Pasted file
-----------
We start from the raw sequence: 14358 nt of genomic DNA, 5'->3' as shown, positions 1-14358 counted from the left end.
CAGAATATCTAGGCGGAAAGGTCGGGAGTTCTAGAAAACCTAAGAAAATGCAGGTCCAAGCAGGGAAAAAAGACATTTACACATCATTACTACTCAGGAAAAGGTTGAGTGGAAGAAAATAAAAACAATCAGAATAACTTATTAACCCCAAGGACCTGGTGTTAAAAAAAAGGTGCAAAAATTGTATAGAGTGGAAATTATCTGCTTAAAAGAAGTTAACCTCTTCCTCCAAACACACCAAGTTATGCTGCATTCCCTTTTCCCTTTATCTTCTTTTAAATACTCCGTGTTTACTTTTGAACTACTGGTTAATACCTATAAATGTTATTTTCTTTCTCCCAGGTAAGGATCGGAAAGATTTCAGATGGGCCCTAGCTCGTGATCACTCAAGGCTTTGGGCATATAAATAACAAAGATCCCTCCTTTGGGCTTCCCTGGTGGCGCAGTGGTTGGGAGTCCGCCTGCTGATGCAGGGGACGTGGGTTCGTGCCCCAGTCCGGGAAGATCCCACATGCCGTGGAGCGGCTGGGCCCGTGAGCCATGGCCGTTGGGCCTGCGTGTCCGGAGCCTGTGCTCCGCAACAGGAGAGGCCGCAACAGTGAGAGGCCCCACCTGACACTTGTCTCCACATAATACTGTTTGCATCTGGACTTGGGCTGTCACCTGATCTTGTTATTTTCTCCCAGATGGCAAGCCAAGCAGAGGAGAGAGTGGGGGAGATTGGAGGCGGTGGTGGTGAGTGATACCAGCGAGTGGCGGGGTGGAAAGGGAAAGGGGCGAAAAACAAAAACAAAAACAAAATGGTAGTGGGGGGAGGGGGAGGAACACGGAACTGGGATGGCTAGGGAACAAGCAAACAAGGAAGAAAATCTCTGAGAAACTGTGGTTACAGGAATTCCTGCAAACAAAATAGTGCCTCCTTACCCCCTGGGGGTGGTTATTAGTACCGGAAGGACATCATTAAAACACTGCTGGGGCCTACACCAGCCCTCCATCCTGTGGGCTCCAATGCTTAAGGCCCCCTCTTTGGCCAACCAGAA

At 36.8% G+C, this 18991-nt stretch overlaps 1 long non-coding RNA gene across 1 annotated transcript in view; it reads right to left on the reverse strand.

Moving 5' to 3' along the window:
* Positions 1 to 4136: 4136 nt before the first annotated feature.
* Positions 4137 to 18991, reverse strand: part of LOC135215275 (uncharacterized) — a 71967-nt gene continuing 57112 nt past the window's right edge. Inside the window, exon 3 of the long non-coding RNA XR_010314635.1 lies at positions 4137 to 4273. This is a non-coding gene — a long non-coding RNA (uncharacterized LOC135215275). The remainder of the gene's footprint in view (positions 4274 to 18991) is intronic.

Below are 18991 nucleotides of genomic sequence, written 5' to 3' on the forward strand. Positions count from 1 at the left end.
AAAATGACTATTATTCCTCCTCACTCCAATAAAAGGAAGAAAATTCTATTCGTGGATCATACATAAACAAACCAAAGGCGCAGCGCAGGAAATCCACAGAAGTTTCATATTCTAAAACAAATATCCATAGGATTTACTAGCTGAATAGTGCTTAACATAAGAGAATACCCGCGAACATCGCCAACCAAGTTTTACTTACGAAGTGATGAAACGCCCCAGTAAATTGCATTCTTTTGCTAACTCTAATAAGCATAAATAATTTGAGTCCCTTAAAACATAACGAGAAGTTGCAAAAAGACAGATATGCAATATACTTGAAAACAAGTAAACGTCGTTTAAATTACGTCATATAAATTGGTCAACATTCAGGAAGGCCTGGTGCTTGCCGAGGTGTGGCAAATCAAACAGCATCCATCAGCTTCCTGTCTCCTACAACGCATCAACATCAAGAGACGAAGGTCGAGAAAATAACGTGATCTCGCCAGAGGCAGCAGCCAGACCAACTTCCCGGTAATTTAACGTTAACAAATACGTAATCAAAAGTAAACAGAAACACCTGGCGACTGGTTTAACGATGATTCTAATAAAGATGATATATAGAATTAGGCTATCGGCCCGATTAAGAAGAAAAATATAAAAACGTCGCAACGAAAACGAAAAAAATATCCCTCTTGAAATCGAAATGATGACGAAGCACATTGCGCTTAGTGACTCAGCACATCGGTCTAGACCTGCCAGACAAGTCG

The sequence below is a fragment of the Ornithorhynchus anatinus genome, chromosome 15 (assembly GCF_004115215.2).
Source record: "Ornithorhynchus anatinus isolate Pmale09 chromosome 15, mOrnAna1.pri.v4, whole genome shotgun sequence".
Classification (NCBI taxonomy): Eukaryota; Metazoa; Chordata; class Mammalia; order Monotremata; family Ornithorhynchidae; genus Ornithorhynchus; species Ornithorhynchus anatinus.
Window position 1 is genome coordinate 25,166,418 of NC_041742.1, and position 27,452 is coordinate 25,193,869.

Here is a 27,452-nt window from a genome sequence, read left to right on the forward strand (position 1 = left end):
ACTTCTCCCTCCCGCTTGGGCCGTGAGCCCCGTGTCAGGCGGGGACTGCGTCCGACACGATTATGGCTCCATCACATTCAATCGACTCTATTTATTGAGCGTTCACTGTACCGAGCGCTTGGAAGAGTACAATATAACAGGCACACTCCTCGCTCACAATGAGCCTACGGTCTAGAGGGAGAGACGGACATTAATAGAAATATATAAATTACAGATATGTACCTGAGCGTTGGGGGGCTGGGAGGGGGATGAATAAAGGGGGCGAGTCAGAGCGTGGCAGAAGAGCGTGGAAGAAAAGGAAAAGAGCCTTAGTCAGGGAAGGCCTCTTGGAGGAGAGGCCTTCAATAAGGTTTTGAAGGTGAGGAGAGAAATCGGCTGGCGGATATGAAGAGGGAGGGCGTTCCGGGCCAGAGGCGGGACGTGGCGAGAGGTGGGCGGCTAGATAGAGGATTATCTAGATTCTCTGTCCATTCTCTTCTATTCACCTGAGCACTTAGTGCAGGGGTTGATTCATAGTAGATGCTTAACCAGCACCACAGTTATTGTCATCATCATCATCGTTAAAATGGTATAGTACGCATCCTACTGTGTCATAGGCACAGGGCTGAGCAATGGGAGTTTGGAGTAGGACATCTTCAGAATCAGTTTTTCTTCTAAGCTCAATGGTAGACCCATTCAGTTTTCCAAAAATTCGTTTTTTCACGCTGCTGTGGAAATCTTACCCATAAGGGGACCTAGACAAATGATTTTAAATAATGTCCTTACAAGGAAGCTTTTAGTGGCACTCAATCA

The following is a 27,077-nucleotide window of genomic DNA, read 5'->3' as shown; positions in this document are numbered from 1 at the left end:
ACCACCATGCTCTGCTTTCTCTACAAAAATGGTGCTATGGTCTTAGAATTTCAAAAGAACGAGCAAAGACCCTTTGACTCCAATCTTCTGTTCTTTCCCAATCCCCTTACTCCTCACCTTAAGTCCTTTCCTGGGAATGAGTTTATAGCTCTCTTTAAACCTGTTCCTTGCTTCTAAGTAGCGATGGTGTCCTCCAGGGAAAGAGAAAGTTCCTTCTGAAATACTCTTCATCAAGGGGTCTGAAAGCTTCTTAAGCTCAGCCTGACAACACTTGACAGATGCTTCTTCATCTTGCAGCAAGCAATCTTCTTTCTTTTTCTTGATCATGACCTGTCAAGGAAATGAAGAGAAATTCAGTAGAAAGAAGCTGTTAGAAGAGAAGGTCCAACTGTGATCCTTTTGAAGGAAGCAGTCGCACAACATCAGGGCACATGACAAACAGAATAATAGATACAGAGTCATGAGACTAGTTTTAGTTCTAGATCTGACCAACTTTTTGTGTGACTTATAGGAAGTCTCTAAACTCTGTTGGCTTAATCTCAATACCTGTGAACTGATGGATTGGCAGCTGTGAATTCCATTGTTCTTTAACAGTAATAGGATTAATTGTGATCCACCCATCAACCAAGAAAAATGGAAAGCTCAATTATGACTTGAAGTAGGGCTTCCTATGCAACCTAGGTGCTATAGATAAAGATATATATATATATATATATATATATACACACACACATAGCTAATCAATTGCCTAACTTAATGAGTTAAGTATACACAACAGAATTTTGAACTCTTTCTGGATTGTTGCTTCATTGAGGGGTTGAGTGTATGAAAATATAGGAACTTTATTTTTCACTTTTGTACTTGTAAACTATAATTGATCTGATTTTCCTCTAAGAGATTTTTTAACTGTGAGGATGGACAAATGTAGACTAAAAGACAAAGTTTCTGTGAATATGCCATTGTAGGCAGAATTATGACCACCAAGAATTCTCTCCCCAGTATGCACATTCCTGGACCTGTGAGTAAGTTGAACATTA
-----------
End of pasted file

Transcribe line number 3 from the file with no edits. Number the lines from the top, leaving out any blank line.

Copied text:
At 36.8% G+C, this 18991-nt stretch overlaps 1 long non-coding RNA gene across 1 annotated transcript in view; it reads right to left on the reverse strand.